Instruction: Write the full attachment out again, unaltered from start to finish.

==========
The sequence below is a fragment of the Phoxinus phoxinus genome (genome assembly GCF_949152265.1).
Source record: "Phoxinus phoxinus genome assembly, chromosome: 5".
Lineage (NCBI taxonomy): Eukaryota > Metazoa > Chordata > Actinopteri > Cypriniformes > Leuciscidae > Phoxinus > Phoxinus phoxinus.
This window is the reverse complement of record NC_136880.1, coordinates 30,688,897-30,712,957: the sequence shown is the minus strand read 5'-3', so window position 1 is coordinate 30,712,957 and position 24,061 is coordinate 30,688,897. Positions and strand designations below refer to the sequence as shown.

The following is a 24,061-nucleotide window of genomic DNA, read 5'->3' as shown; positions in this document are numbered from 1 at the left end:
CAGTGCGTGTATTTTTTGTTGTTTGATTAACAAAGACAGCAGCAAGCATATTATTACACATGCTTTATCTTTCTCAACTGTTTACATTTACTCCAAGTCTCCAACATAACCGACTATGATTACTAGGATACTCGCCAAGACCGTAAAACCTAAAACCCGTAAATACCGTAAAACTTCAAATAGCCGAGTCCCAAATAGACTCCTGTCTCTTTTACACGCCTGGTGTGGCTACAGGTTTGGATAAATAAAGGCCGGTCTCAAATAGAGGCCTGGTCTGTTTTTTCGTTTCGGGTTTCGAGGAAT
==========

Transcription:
The sequence below is a fragment of the Phoxinus phoxinus genome (genome assembly GCF_949152265.1).
Source record: "Phoxinus phoxinus genome assembly, chromosome: 5".
Lineage (NCBI taxonomy): Eukaryota > Metazoa > Chordata > Actinopteri > Cypriniformes > Leuciscidae > Phoxinus > Phoxinus phoxinus.
This window is the reverse complement of record NC_136880.1, coordinates 30,688,897-30,712,957: the sequence shown is the minus strand read 5'-3', so window position 1 is coordinate 30,712,957 and position 24,061 is coordinate 30,688,897. Positions and strand designations below refer to the sequence as shown.

The following is a 24,061-nucleotide window of genomic DNA, read 5'->3' as shown; positions in this document are numbered from 1 at the left end:
CAGTGCGTGTATTTTTTGTTGTTTGATTAACAAAGACAGCAGCAAGCATATTATTACACATGCTTTATCTTTCTCAACTGTTTACATTTACTCCAAGTCTCCAACATAACCGACTATGATTACTAGGATACTCGCCAAGACCGTAAAACCTAAAACCCGTAAATACCGTAAAACTTCAAATAGCCGAGTCCCAAATAGACTCCTGTCTCTTTTACACGCCTGGTGTGGCTACAGGTTTGGATAAATAAAGGCCGGTCTCAAATAGAGGCCTGGTCTGTTTTTTCGTTTCGGGTTTCGAGGAAT